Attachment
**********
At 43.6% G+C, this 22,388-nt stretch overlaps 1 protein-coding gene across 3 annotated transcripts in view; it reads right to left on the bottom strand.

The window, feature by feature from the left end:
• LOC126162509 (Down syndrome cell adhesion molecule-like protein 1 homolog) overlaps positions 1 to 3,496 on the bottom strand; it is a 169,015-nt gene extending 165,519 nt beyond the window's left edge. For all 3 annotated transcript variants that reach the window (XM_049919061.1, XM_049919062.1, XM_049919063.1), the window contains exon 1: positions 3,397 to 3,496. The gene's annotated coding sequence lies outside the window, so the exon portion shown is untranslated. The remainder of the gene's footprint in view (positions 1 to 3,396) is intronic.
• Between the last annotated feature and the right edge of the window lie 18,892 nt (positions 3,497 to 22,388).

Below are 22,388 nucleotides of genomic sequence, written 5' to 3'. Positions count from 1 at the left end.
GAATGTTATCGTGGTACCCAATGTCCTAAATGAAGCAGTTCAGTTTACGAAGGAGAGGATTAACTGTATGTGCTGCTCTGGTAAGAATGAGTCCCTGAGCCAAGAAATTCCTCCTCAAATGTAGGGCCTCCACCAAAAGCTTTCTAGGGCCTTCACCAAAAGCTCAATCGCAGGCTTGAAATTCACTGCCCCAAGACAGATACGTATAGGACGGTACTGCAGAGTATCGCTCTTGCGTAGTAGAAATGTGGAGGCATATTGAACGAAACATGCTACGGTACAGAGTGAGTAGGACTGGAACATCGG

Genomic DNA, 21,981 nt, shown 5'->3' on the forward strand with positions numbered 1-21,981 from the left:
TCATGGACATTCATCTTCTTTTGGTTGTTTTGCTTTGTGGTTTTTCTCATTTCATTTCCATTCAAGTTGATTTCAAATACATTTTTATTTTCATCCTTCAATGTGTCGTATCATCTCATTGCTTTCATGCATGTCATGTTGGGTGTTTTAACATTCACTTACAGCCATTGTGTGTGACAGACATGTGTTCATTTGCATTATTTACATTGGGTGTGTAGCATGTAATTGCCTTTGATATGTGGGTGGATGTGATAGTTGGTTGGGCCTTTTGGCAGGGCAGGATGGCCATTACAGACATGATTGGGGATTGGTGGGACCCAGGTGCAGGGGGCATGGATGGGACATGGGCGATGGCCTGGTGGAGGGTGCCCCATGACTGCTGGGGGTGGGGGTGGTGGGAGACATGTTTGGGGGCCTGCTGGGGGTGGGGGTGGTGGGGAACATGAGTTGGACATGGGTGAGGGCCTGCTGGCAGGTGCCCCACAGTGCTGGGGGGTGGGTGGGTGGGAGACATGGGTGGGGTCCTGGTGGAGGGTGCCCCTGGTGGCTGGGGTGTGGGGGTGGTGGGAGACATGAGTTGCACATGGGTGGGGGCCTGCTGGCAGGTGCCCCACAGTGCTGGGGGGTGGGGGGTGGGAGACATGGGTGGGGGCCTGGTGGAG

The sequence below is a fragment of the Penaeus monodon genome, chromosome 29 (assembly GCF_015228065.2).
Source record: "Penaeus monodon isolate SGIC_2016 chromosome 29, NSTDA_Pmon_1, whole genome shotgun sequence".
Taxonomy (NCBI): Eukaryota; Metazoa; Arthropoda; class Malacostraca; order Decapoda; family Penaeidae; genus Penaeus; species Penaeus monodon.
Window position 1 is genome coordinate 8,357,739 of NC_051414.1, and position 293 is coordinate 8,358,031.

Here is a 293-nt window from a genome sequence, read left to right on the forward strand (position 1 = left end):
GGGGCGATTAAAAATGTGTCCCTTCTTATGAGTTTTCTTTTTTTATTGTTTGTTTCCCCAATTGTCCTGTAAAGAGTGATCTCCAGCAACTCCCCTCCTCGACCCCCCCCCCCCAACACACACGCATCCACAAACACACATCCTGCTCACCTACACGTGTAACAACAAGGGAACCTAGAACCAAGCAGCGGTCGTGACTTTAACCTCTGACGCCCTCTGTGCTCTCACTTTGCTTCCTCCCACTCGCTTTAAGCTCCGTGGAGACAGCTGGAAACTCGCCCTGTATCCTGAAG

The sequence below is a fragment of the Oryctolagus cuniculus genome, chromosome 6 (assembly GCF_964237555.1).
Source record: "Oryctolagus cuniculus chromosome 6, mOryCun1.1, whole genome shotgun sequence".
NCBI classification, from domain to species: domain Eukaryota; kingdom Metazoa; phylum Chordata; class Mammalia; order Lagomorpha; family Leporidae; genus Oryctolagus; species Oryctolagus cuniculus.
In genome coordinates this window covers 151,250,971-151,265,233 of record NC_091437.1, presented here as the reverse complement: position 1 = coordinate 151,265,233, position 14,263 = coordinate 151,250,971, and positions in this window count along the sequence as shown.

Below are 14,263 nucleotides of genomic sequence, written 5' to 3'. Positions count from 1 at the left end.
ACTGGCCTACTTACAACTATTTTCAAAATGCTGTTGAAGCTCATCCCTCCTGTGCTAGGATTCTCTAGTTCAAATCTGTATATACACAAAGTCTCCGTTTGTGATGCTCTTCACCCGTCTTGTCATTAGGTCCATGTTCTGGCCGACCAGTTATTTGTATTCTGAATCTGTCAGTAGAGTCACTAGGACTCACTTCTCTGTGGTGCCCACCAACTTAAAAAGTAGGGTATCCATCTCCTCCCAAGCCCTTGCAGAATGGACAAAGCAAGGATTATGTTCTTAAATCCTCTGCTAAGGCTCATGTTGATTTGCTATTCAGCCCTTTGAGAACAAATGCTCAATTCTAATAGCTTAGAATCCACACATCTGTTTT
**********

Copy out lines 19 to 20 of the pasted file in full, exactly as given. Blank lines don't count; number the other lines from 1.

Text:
Below are 14,263 nucleotides of genomic sequence, written 5' to 3'. Positions count from 1 at the left end.
ACTGGCCTACTTACAACTATTTTCAAAATGCTGTTGAAGCTCATCCCTCCTGTGCTAGGATTCTCTAGTTCAAATCTGTATATACACAAAGTCTCCGTTTGTGATGCTCTTCACCCGTCTTGTCATTAGGTCCATGTTCTGGCCGACCAGTTATTTGTATTCTGAATCTGTCAGTAGAGTCACTAGGACTCACTTCTCTGTGGTGCCCACCAACTTAAAAAGTAGGGTATCCATCTCCTCCCAAGCCCTTGCAGAATGGACAAAGCAAGGATTATGTTCTTAAATCCTCTGCTAAGGCTCATGTTGATTTGCTATTCAGCCCTTTGAGAACAAATGCTCAATTCTAATAGCTTAGAATCCACACATCTGTTTT